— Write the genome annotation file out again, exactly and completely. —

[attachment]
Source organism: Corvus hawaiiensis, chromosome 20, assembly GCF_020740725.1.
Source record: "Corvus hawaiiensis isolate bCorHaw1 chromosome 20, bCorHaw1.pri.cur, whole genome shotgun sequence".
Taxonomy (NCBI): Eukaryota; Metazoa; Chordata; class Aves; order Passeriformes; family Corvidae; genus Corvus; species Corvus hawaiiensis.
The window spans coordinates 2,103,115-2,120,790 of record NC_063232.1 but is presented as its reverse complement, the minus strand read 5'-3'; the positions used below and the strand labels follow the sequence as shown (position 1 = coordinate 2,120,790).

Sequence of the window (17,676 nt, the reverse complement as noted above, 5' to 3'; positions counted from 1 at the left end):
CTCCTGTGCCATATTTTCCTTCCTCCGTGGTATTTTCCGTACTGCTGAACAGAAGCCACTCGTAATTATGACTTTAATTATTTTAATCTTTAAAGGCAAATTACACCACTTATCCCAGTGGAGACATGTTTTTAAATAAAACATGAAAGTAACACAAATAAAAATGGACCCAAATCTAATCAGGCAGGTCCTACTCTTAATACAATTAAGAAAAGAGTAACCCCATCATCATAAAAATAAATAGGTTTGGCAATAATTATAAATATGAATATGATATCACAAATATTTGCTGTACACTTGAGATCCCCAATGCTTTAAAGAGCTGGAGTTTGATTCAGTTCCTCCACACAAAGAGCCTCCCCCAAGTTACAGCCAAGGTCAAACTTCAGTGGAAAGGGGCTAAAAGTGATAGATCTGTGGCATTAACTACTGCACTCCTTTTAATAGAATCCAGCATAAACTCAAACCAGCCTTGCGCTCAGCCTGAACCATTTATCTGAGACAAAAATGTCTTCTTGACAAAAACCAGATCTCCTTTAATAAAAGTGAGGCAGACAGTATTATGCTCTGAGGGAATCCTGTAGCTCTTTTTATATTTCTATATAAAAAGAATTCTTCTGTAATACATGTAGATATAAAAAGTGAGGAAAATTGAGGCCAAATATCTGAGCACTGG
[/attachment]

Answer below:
Source organism: Corvus hawaiiensis, chromosome 20, assembly GCF_020740725.1.
Source record: "Corvus hawaiiensis isolate bCorHaw1 chromosome 20, bCorHaw1.pri.cur, whole genome shotgun sequence".
Taxonomy (NCBI): Eukaryota; Metazoa; Chordata; class Aves; order Passeriformes; family Corvidae; genus Corvus; species Corvus hawaiiensis.
The window spans coordinates 2,103,115-2,120,790 of record NC_063232.1 but is presented as its reverse complement, the minus strand read 5'-3'; the positions used below and the strand labels follow the sequence as shown (position 1 = coordinate 2,120,790).

Sequence of the window (17,676 nt, the reverse complement as noted above, 5' to 3'; positions counted from 1 at the left end):
CTCCTGTGCCATATTTTCCTTCCTCCGTGGTATTTTCCGTACTGCTGAACAGAAGCCACTCGTAATTATGACTTTAATTATTTTAATCTTTAAAGGCAAATTACACCACTTATCCCAGTGGAGACATGTTTTTAAATAAAACATGAAAGTAACACAAATAAAAATGGACCCAAATCTAATCAGGCAGGTCCTACTCTTAATACAATTAAGAAAAGAGTAACCCCATCATCATAAAAATAAATAGGTTTGGCAATAATTATAAATATGAATATGATATCACAAATATTTGCTGTACACTTGAGATCCCCAATGCTTTAAAGAGCTGGAGTTTGATTCAGTTCCTCCACACAAAGAGCCTCCCCCAAGTTACAGCCAAGGTCAAACTTCAGTGGAAAGGGGCTAAAAGTGATAGATCTGTGGCATTAACTACTGCACTCCTTTTAATAGAATCCAGCATAAACTCAAACCAGCCTTGCGCTCAGCCTGAACCATTTATCTGAGACAAAAATGTCTTCTTGACAAAAACCAGATCTCCTTTAATAAAAGTGAGGCAGACAGTATTATGCTCTGAGGGAATCCTGTAGCTCTTTTTATATTTCTATATAAAAAGAATTCTTCTGTAATACATGTAGATATAAAAAGTGAGGAAAATTGAGGCCAAATATCTGAGCACTGG